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The NFL says that the new kickoff rule will prevent injuries, but Patriots special teams captain Matthew Slater isn’t buying it

Matthew Slater cited Thursday night games, the difficulty some former players go through to access disability benefits, and the use of artificial turf over natural grass as reasons why he believes the NFL doesn't always act in the best interest of players.John Tlumacki/Globe Staff

FOXBOROUGH — Matthew Slater is passionate.

That fact was driven home again Wednesday when the Patriots’ perennial special teams captain was asked about the NFL’s new rule that allows teams to start at the 25-yard line on any kickoff that results in a fair catch or touchback.

The NFL believes the modification will result in fewer injuries, but Slater, a 10-time Pro Bowl selection for his coverage skills, isn’t buying it.

“Obviously, when you ask me that, there’s going to be a reaction that I have that is unique from most players in this league. I do have a bias about this, right? So, we’ll get that out there,” Slater said after Wednesday’s practice. “It’s my understanding that the powers that be think that this is going to improve player safety and health, and I’m just not convinced that our league is always going to do what’s in the best interest of our players. I understand that we want to reduce head injuries and things of that nature, but we don’t always act as if player health and safety is paramount.”

Slater then rattled off several examples of why he believes this is true, including Thursday night games, healthcare for players who have been retired for more than five years, the difficulty some former players go through to access disability benefits, and the use of artificial turf over natural grass.


“I look at this game, it’s been played for over a hundred years, and it’s clear to me that they’re making an effort to eradicate [the kickoff] play,” Slater said. They said they’re making the play safer, but the reality is they haven’t done a single thing to make the play safer. They haven’t changed the rules. They haven’t changed the techniques. There are still going to be collisions that occur if the ball’s not fair caught.”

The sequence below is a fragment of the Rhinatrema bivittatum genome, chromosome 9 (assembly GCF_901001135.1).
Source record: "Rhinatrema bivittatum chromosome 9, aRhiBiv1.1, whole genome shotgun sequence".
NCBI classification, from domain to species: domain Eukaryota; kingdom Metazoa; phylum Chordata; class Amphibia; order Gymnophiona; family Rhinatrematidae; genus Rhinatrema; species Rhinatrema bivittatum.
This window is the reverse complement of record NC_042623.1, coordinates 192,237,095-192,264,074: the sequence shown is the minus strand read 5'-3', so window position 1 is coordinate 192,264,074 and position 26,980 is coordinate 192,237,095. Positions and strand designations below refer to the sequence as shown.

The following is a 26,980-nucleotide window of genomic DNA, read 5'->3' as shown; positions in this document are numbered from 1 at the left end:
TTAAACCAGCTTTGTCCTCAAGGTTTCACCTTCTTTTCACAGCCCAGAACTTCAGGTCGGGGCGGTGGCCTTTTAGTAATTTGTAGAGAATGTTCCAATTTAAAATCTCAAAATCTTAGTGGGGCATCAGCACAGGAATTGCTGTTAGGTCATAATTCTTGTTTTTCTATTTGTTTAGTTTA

Slater said that more than “99 percent of the time,” injuries do not occur on kickoffs. “Those are the facts,” he said. “Those are the stats.”

“What I do believe is we want to portray ourselves a certain way to the public, to you [in the media], that says, ‘We care about the players,’ ” Slater added. “But I can give you a long list of examples — and I’ve been around this game for almost 40 years — I can give you a long list of examples where the league and the powers that be do not act in the best interest of the players. Why is it that so many of my dad’s [Hall of Fame offensive tackle Jackie Slater] teammates are in bad shape and looking to the league to help them? If we really cared about player safety and health, let’s look at it on a grand scale. Let’s not take away a play that really doesn’t impact the bottom line for the league. We’re not taking Patrick Mahomes off the field. We’re not taking those guys off the field.”

What’s going on?

Some observations from the first OTA session open to the media.

▪ With “Real As It Gets” by Lil Baby blaring (an appropriate choice given that the 11-on-11 drill is as real as it gets to actual football during these nonpadded, noncontact sessions), Mac Jones delivered an early 4-for-4 performance with catches by Mike Gesicki, Tyquan Thornton (two), and Pierre Strong in his first snaps.


Bruins coach Jim Montgomery joined Bill Belichick on the field during Wednesday's OTA session in Foxborough.John Tlumacki/Globe Staff

▪ Rookie quarterback Malik Cunningham was not given the traditional red jersey handed out to the slingers, though he was easy to spot. He made the play of the day, going airborne to snag a midrange crosser from Trace McSorley. Cunningham did take some snaps and make some throws with the scout team at the end of practice.

▪ OTAs are voluntary, and the following players were not spotted: receiver JuJu Smith-Schuster, guards Mike Onwenu and Chasen Hines, tackle Trent Brown, cornerbacks Christian Gonzalez and Isaiah Bolden, linebacker Matthew Judon, defensive linemen Christian Barmore, Davon Godchaux, and Lawrence Guy, kicker Nick Folk, and long snapper Joe Cardona.

▪ Those who spent at least part of practice on the conditioning field included special teamer Cody Davis, tight end Scotty Washington, jack-of-all-trades Marques Jones, running back Rhamondre Stevenson, and rookie receiver Kayshon Boutte. Rookie linebacker Marte Mapu (pectoral) wore a red noncontact jersey but saw plenty of snaps.

▪ Cornerbacks Jack Jones and Brad Hawkins, and hybrid defensive back Jalen Mills had interceptions.

▪ Linebacker Ronnie Perkins and rookie defensive end Keion White were both in blue No. 51 jerseys, which will make for a very confusing training camp situation.

▪ Among those spotted: Recently retired safety Devin McCourty; retired running backs coach Ivan Fears; and Bruins coach Jim Montgomery.

Jim McBride can be reached at Follow him @globejimmcbride.